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If you get a stuffy nose or soar throat this winter, it might be hard to know exactly what the cause is.
Although some symptoms appear to be similar, they can be caused by different germs and need different treatments.
KSMU's Emily Nash spoke with a doctor and has some helpful tips for determining what's making you feel bad.
During the winter months, it's easy to get sick.
Coughing, fatigue, soar throat, and sneezing are signals for your body to start taking it easy and find some medicine.
But it's not always easy to identify what's making you feel bad.
Influenza, the common cold, and seasonal allergies all appear to have similar symptoms.
And distinguishing these symptoms is important in getting the right treatment.
Dr. John Brown is a Family Practitioner at St. John's Medical Center in Springfield.
He says there is a big difference between catching the flu, and catching what people mistakenly call the stomach flu.
Brown says,"There's a lot of misinformation out there in the lay public just about 'what is flue'. And many people when they say I have the flue, they are referring to gastro intestinal illness with nausea, vomiting, loose stoles, sometimes some abdominal cramping, and that's usually due to a gastro-intestinal virus, and almost never involves the respiratory system. Unfortunately they refer to that frequently as the stomach flue."
The common cold and flu are both respiratory illnesses but are caused by different viruses.
After you catch a cold virus, you have a scratchy throat, runny nose, headache, and mild cough.
These symptoms are also included in the flu virus, but last longer and are more intense.
According to the Centers for Disease Control, body aches, high fever, dry cough, and extreme fatigue are signs that you've caught the flu and not just a cold.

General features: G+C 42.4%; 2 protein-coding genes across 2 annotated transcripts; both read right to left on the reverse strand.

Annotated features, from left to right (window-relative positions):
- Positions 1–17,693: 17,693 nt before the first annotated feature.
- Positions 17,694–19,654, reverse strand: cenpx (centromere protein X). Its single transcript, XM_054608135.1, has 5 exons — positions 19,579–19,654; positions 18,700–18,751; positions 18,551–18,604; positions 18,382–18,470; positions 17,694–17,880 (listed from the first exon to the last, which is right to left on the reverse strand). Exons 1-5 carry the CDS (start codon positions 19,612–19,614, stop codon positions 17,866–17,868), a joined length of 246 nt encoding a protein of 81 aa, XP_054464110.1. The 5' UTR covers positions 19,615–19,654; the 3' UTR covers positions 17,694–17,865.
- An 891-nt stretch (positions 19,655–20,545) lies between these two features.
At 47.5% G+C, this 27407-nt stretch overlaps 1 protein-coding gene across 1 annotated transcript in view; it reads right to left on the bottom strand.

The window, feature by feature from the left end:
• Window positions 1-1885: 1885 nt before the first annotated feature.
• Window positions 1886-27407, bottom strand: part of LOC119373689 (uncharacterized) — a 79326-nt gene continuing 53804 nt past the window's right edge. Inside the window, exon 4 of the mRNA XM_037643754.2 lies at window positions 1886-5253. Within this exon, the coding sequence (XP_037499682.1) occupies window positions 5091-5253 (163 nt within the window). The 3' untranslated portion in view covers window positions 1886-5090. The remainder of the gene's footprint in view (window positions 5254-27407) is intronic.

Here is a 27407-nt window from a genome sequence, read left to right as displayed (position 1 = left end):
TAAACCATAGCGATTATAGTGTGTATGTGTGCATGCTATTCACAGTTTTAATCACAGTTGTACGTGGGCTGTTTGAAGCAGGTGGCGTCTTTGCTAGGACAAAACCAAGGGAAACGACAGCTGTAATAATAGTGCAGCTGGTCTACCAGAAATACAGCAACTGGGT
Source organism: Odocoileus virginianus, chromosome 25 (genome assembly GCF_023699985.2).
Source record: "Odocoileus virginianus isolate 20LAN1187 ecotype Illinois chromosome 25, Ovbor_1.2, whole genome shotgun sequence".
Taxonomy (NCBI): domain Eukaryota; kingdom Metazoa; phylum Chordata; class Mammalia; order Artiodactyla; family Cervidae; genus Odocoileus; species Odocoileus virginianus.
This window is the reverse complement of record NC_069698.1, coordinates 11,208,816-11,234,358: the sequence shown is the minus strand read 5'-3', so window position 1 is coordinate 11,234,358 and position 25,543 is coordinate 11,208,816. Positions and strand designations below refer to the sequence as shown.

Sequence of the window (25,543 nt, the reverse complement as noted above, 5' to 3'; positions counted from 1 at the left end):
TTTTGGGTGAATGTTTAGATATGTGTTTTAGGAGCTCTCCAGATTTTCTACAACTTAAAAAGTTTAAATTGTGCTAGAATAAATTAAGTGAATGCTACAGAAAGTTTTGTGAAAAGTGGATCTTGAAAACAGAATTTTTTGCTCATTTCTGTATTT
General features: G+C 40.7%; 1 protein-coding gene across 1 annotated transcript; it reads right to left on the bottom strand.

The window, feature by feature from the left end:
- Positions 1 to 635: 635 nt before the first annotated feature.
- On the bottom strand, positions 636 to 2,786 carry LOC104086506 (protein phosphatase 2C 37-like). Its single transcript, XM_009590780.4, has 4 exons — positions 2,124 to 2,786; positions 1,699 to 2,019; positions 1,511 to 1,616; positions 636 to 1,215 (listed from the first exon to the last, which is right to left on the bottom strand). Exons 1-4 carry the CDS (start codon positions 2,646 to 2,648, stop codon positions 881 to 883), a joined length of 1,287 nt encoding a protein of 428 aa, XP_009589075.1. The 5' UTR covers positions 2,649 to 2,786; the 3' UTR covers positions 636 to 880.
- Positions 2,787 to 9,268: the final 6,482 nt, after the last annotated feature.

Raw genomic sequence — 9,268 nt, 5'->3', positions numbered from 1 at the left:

Flu symptoms last five to seven days; cold symptoms last only three.
Brown says the best way to distinguish the common cold from the flu is to look at respiratory symptoms, and take your temperature.
Brown says,"I think first and foremost you would want to look at fever. Along with the upper respiratory symptoms. Especially cough or any respiratory distress or wheezing is a real indicator of influenza. Where has mild or no fever with just some upper respiratory symptoms like runny nose perhaps a mild cough, that's more typical of a cold"
Seasonal allergies symptoms, such as having itchy eyes and a runny nose, are also similar to cold and flu symptoms.
Brown says even physicians have a hard time distinguishing cold and allergy symptoms.
Brown says, "When we are talking about Allergies the symptoms usually have a longer duration, they can often be associated with exposure to environmental allergens or pet dander or whatever is setting off the allergen and they tend to be longer lasting. And often people will be able to identify a seasonal component in which there is an exaurbation of symptoms during the spring time or the fall."
Seasonal allergies are not cause by a virus like the cold and flu.
Viruses like the cold and flu are extremely contagious and should be treated as soon as possible.
Brown says, you can never be too cautious about getting your symptoms checked out by a physician.
"When flue hits you, it hits you really hard. And so people are unable to keep up with the same pace that usually have been able to go at previously. So usually they will air on the side of thinking symptoms are the flue when they are not, rather than thinking they don't have the flue and delaying. But none the less people will delay in getting in for treatment, and that can make the flue last longer, the symptoms more sever. The quicker we can catch the flue, in fact the more we have to offer in terms of treatment and the shorter we can make the duration."
If your cold symptoms last longer than three days or if your lymph nodes feel swollen on your neck, you might have a more serious bacterial infection.
Brown says knowing the differences between illnesses is important for treatment.
Brown says,"The reason we differentiate is because, usually the flue causes significantly more problems than the shorter lived gastro intestinal viruses, or common cold. You can have other complications with gastro intestinal viruses, that can cause hospitalization, but the flue outbreak can be quite sever."
Although the cold, flu, and allergies have similar symptoms, getting the right cure varies.
Every year an influenza flu shot is made available to help protect your body from getting the flu.
Seasonal Allergies are typically treated on an individual basis by your physician.
The cold virus doesn't have a quick remedy yet, but drinking fluids, and resting, is the best recommendation for fighting off the virus.
The best way to avoid catching a virus like the cold or flu, this winter is to wash your hands frequently and avoid close contact with those who are sick.